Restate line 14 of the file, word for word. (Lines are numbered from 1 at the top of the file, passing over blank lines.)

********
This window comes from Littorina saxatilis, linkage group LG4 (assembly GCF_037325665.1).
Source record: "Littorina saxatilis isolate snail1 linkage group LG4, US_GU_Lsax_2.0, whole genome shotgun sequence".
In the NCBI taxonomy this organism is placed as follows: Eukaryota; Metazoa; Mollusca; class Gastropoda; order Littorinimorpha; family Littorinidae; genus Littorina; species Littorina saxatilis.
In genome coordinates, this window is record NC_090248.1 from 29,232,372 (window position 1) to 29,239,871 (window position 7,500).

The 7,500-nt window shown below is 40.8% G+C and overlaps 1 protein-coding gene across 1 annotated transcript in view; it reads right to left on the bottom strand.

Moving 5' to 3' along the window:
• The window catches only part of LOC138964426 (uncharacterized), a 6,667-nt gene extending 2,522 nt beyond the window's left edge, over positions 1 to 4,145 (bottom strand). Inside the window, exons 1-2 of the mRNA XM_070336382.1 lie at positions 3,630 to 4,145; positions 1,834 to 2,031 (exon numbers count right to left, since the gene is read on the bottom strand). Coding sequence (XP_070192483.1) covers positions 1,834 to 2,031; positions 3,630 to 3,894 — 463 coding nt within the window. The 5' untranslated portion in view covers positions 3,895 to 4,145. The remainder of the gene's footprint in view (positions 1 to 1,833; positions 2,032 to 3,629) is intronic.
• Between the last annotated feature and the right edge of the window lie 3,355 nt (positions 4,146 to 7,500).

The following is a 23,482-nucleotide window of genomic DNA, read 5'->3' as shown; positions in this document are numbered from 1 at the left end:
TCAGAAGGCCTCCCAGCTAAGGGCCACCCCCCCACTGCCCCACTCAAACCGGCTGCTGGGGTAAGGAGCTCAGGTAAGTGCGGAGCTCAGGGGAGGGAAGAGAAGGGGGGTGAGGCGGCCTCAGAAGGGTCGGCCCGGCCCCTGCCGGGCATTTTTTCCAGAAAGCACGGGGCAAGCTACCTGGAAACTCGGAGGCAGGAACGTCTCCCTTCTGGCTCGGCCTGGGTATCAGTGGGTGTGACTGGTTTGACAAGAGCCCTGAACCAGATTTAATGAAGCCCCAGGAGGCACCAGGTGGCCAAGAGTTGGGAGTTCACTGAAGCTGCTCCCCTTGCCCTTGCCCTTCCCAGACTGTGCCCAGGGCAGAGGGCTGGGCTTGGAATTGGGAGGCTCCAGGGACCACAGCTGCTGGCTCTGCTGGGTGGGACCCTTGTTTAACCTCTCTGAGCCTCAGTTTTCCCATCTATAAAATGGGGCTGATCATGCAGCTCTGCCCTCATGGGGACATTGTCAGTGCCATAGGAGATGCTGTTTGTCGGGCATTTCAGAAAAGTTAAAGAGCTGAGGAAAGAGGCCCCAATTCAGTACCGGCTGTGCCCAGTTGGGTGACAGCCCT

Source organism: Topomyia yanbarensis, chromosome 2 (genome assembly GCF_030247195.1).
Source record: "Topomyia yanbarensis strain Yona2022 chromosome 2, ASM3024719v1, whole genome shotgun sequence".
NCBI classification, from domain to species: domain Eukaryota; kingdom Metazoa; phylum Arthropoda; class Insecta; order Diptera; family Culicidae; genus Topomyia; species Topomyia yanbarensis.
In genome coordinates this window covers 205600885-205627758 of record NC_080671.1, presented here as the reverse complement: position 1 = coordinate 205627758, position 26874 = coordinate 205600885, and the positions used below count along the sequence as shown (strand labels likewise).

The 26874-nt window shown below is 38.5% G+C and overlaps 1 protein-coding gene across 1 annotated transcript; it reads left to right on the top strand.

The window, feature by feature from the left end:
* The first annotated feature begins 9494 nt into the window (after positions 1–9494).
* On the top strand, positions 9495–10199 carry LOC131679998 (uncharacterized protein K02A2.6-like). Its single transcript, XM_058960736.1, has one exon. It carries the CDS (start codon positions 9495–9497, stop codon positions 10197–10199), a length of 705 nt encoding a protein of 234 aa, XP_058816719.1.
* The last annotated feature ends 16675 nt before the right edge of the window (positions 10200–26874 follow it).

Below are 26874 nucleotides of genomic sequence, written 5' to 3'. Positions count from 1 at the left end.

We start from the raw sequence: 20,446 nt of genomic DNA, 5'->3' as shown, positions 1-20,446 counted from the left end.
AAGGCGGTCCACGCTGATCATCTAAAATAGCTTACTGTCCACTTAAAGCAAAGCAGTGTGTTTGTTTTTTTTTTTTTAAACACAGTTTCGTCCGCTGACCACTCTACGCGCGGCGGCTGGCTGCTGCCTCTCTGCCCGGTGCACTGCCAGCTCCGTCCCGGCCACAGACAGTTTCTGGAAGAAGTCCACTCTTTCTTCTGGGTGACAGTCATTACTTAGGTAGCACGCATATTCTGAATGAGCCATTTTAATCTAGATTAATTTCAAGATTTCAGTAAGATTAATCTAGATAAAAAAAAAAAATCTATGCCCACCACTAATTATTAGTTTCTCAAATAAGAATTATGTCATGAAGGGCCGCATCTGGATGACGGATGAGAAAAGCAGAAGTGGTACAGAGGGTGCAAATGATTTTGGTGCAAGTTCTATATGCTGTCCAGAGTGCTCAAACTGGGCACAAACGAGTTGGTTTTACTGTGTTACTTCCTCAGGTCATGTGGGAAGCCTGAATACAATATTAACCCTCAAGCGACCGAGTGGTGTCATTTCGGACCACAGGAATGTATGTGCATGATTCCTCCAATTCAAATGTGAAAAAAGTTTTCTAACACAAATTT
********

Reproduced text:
In genome coordinates this window covers 205600885-205627758 of record NC_080671.1, presented here as the reverse complement: position 1 = coordinate 205627758, position 26874 = coordinate 205600885, and the positions used below count along the sequence as shown (strand labels likewise).